Wake up call has come a little too late for established Premier League clubs

When Bournemouth were promoted to the Premier League last May, people sniggered at the thought of such as small football club living with the big boys of the self proclaimed ‘best league in the world’.

They jeered at the thoughts of Watford staying in the division, while Norwich were seen as nothing but a yo-yo club. Well guess what? They have.

 

The three aforementioned sides have brought a flair and sense of belief to the party this season that has been greeted with open arms by all neutrals. Each individual team has brought something new to what was fast becoming somewhat of a repetitive and stale league.

Watford’s Igalo and Deeney have lit up the league with their synchronised reading of each other’s games, willing to show the world just how easy it is to get at teams. Teams, who at times, are far too complacent. Complacency without punishment has been a feature in all too many clashes in recent years. But it’s changed.

The glowing aura of their calm, cool and downright stylish manager, Quiche Sanchez Flores has passed down through his side and he continues to deploy his ‘Mike Bassett’- esque ‘4-4-fucking 2’ formation. One that has caused all sorts of problems to a lot of clubs this season, 3-0 against Liverpool springs to mind.

In recent memory, the Manchester City’s and Chelsea’s of this world would simply show up and that was that. Game over.

It wasn’t because they worked harder than the opposition team or because they had ability far greater, it was because the inferiority complex of their opposition was so much that they never gave themselves a chance. They didn’t believe. Now they do.

Not only do they now believe but they can play. Who’d of thought it? A team coming out of the Championship (one of the most competitive leagues in the world) can actually run as hard, pass as eloquently and penetrate as frequently as some of the ‘giants ‘of English football. Mind blowing, I know.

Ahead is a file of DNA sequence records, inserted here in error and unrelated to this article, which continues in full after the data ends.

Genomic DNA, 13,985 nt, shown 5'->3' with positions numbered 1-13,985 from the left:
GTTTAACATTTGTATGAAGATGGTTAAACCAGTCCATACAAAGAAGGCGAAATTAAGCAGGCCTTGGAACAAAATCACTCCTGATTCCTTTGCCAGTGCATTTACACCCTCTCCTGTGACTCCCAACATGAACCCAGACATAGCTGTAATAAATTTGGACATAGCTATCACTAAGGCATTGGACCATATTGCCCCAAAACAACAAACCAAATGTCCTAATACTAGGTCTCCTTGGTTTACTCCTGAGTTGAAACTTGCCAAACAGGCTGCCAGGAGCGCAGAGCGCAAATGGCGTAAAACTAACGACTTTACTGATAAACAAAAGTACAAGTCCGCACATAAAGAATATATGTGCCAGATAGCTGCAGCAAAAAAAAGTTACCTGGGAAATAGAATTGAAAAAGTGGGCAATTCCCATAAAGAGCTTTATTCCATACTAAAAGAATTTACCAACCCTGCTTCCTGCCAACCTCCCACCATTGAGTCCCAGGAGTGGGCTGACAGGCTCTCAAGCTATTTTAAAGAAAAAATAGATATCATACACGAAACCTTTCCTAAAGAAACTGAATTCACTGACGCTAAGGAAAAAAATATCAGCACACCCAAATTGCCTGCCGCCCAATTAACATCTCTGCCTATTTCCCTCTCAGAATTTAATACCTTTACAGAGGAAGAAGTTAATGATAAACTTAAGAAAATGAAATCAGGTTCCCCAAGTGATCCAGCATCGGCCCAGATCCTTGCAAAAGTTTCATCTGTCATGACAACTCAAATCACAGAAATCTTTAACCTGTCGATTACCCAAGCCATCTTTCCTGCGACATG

Watford, Bournemouth and Norwich have adapted excellently to life in the Premier League, and they’ve already surpassed expectations.

Bournemouth have already won at Stamford Bridge, defeated Manchester United at home and taken a point off league leaders Leicester at the King Power. All this achieved while implementing an exciting attacking game that has seen full their full backs get involved in the oppositions final third on regular occasions.

They are playing without fear. An adventurous side to their game that has been installed within them by the youngest manager in the history of the top flight.

Over in East-Anglia, Alex Neil, who only a couple of years ago was player manager for a Hamilton Academical side that managed to escape relegation out of the Scottish Premier League, is doing the same.

Not resting on his laurels, he wants his side to show a belief that Norwich sides have lacked in previous stints in the Premier League.

 

They might not be sitting as pretty in the league standings as Bournemouth or Watford, but they are a hell of a lot more entertaining to watch then the sides in and around them.

Aston Villa are a disaster, Sunderland have been teetering on the edge of the drop for a number of years now and Tony Pulis’ outdated style has West Brom hanging on for their Premier League lives.

Sam Allardyce and Tony Pulis are renowned for their no nonsense style of football that almost guarantees survival, while Remi Garde has been handed a hand a pack of jokers in his game of premiership poker.

Villa are almost certainly gone, while I believe the other two established top tier clubs could also follow them. In my opinion all three could be resigned to Championship football next season.

It has been a breath of fresh air to watch sides such as the former perform, while the latter have been lethargic and all too familiar to watch. We are now entering a stage of the season were every game matters. Each point could mean one step closer to another year in this division (for Watford, one step closer to Europe).

One thing is for sure, no matter the outcome on the final day of the season. The bravery and courage shown, in not just trying to survive at this level, but to excel at this level, will give each club and their fans a sense of belonging at this level.

Author Details

Ger Deegan

Freelance journalist living in Dublin. Contributor to newstalk.ie as well as other websites. Original member of 'The Final Third'. Big League of Ireland fan, Shelbourne home and away. As well as supporting Manchester City I have a keen interest in Roma and all things Italian. Feel free to contact me via Twitter or by email.

Leave a Reply

Your email address will not be published. Required fields are marked *

*